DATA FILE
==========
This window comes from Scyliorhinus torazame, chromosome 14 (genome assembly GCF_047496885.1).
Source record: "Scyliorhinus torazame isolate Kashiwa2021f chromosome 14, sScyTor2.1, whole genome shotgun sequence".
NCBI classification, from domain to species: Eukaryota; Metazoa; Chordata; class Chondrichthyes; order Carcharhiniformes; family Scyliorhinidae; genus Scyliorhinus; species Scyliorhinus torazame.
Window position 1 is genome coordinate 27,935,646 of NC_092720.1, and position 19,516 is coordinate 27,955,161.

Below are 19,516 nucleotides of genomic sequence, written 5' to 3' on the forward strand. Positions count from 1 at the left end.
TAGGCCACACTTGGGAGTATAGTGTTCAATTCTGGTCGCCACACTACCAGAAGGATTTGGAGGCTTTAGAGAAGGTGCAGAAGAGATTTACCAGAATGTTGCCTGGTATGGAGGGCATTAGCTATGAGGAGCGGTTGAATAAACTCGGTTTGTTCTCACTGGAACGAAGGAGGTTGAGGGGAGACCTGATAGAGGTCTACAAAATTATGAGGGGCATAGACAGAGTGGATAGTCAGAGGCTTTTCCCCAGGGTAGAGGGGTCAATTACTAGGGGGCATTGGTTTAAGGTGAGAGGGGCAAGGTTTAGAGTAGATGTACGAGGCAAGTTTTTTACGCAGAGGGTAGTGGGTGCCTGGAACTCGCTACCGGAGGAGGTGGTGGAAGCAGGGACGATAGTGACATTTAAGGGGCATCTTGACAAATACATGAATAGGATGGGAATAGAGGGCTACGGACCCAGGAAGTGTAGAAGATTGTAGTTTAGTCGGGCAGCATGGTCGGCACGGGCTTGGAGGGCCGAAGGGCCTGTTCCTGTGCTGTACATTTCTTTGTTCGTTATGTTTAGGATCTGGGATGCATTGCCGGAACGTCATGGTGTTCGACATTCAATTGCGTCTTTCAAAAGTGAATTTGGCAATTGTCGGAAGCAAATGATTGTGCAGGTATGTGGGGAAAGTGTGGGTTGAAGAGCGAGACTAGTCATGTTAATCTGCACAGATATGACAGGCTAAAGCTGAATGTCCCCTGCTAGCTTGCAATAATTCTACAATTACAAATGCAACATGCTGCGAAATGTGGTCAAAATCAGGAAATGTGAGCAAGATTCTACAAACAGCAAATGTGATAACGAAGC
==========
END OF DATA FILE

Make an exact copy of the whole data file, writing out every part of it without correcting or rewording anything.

This window comes from Scyliorhinus torazame, chromosome 14 (genome assembly GCF_047496885.1).
Source record: "Scyliorhinus torazame isolate Kashiwa2021f chromosome 14, sScyTor2.1, whole genome shotgun sequence".
NCBI classification, from domain to species: Eukaryota; Metazoa; Chordata; class Chondrichthyes; order Carcharhiniformes; family Scyliorhinidae; genus Scyliorhinus; species Scyliorhinus torazame.
Window position 1 is genome coordinate 27,935,646 of NC_092720.1, and position 19,516 is coordinate 27,955,161.

Below are 19,516 nucleotides of genomic sequence, written 5' to 3' on the forward strand. Positions count from 1 at the left end.
TAGGCCACACTTGGGAGTATAGTGTTCAATTCTGGTCGCCACACTACCAGAAGGATTTGGAGGCTTTAGAGAAGGTGCAGAAGAGATTTACCAGAATGTTGCCTGGTATGGAGGGCATTAGCTATGAGGAGCGGTTGAATAAACTCGGTTTGTTCTCACTGGAACGAAGGAGGTTGAGGGGAGACCTGATAGAGGTCTACAAAATTATGAGGGGCATAGACAGAGTGGATAGTCAGAGGCTTTTCCCCAGGGTAGAGGGGTCAATTACTAGGGGGCATTGGTTTAAGGTGAGAGGGGCAAGGTTTAGAGTAGATGTACGAGGCAAGTTTTTTACGCAGAGGGTAGTGGGTGCCTGGAACTCGCTACCGGAGGAGGTGGTGGAAGCAGGGACGATAGTGACATTTAAGGGGCATCTTGACAAATACATGAATAGGATGGGAATAGAGGGCTACGGACCCAGGAAGTGTAGAAGATTGTAGTTTAGTCGGGCAGCATGGTCGGCACGGGCTTGGAGGGCCGAAGGGCCTGTTCCTGTGCTGTACATTTCTTTGTTCGTTATGTTTAGGATCTGGGATGCATTGCCGGAACGTCATGGTGTTCGACATTCAATTGCGTCTTTCAAAAGTGAATTTGGCAATTGTCGGAAGCAAATGATTGTGCAGGTATGTGGGGAAAGTGTGGGTTGAAGAGCGAGACTAGTCATGTTAATCTGCACAGATATGACAGGCTAAAGCTGAATGTCCCCTGCTAGCTTGCAATAATTCTACAATTACAAATGCAACATGCTGCGAAATGTGGTCAAAATCAGGAAATGTGAGCAAGATTCTACAAACAGCAAATGTGATAACGAAGC